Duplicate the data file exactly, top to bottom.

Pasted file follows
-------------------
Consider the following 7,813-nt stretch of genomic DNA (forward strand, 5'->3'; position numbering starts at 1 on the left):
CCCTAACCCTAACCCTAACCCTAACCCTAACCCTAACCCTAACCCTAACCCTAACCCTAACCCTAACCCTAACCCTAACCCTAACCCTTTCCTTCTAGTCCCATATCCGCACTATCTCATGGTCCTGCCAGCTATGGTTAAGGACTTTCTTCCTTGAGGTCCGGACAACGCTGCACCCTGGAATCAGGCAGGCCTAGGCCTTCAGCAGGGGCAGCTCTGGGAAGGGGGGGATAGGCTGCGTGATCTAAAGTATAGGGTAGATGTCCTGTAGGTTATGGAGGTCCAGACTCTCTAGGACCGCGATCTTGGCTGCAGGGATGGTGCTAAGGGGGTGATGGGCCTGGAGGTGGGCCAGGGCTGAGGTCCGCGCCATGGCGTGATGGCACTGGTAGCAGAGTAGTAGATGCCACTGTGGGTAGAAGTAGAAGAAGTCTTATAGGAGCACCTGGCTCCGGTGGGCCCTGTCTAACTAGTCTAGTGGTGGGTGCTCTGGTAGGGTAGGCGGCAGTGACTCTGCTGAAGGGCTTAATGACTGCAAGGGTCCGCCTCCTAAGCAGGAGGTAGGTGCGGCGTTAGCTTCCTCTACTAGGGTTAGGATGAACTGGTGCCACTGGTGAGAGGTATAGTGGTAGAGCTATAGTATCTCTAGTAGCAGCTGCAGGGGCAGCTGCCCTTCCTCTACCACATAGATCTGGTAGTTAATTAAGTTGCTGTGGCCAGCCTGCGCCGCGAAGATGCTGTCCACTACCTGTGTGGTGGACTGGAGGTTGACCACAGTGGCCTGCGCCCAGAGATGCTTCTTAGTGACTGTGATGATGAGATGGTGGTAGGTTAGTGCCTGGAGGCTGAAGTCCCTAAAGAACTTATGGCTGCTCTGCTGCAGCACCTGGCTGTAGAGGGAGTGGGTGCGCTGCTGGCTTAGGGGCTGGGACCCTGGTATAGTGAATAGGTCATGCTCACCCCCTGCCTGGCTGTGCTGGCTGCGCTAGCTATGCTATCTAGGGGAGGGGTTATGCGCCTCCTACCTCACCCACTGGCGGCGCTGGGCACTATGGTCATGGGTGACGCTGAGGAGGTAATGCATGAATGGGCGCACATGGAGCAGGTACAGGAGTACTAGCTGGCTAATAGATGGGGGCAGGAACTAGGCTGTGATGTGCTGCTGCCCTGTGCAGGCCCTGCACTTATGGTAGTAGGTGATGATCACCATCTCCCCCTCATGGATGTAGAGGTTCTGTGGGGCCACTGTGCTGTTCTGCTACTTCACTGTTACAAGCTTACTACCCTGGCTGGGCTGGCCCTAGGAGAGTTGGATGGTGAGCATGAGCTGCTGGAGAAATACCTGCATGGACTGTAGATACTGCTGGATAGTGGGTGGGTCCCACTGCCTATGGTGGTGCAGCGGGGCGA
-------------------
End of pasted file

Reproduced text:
Consider the following 7,813-nt stretch of genomic DNA (forward strand, 5'->3'; position numbering starts at 1 on the left):
CCCTAACCCTAACCCTAACCCTAACCCTAACCCTAACCCTAACCCTAACCCTAACCCTAACCCTAACCCTAACCCTAACCCTAACCCTTTCCTTCTAGTCCCATATCCGCACTATCTCATGGTCCTGCCAGCTATGGTTAAGGACTTTCTTCCTTGAGGTCCGGACAACGCTGCACCCTGGAATCAGGCAGGCCTAGGCCTTCAGCAGGGGCAGCTCTGGGAAGGGGGGGATAGGCTGCGTGATCTAAAGTATAGGGTAGATGTCCTGTAGGTTATGGAGGTCCAGACTCTCTAGGACCGCGATCTTGGCTGCAGGGATGGTGCTAAGGGGGTGATGGGCCTGGAGGTGGGCCAGGGCTGAGGTCCGCGCCATGGCGTGATGGCACTGGTAGCAGAGTAGTAGATGCCACTGTGGGTAGAAGTAGAAGAAGTCTTATAGGAGCACCTGGCTCCGGTGGGCCCTGTCTAACTAGTCTAGTGGTGGGTGCTCTGGTAGGGTAGGCGGCAGTGACTCTGCTGAAGGGCTTAATGACTGCAAGGGTCCGCCTCCTAAGCAGGAGGTAGGTGCGGCGTTAGCTTCCTCTACTAGGGTTAGGATGAACTGGTGCCACTGGTGAGAGGTATAGTGGTAGAGCTATAGTATCTCTAGTAGCAGCTGCAGGGGCAGCTGCCCTTCCTCTACCACATAGATCTGGTAGTTAATTAAGTTGCTGTGGCCAGCCTGCGCCGCGAAGATGCTGTCCACTACCTGTGTGGTGGACTGGAGGTTGACCACAGTGGCCTGCGCCCAGAGATGCTTCTTAGTGACTGTGATGATGAGATGGTGGTAGGTTAGTGCCTGGAGGCTGAAGTCCCTAAAGAACTTATGGCTGCTCTGCTGCAGCACCTGGCTGTAGAGGGAGTGGGTGCGCTGCTGGCTTAGGGGCTGGGACCCTGGTATAGTGAATAGGTCATGCTCACCCCCTGCCTGGCTGTGCTGGCTGCGCTAGCTATGCTATCTAGGGGAGGGGTTATGCGCCTCCTACCTCACCCACTGGCGGCGCTGGGCACTATGGTCATGGGTGACGCTGAGGAGGTAATGCATGAATGGGCGCACATGGAGCAGGTACAGGAGTACTAGCTGGCTAATAGATGGGGGCAGGAACTAGGCTGTGATGTGCTGCTGCCCTGTGCAGGCCCTGCACTTATGGTAGTAGGTGATGATCACCATCTCCCCCTCATGGATGTAGAGGTTCTGTGGGGCCACTGTGCTGTTCTGCTACTTCACTGTTACAAGCTTACTACCCTGGCTGGGCTGGCCCTAGGAGAGTTGGATGGTGAGCATGAGCTGCTGGAGAAATACCTGCATGGACTGTAGATACTGCTGGATAGTGGGTGGGTCCCACTGCCTATGGTGGTGCAGCGGGGCGA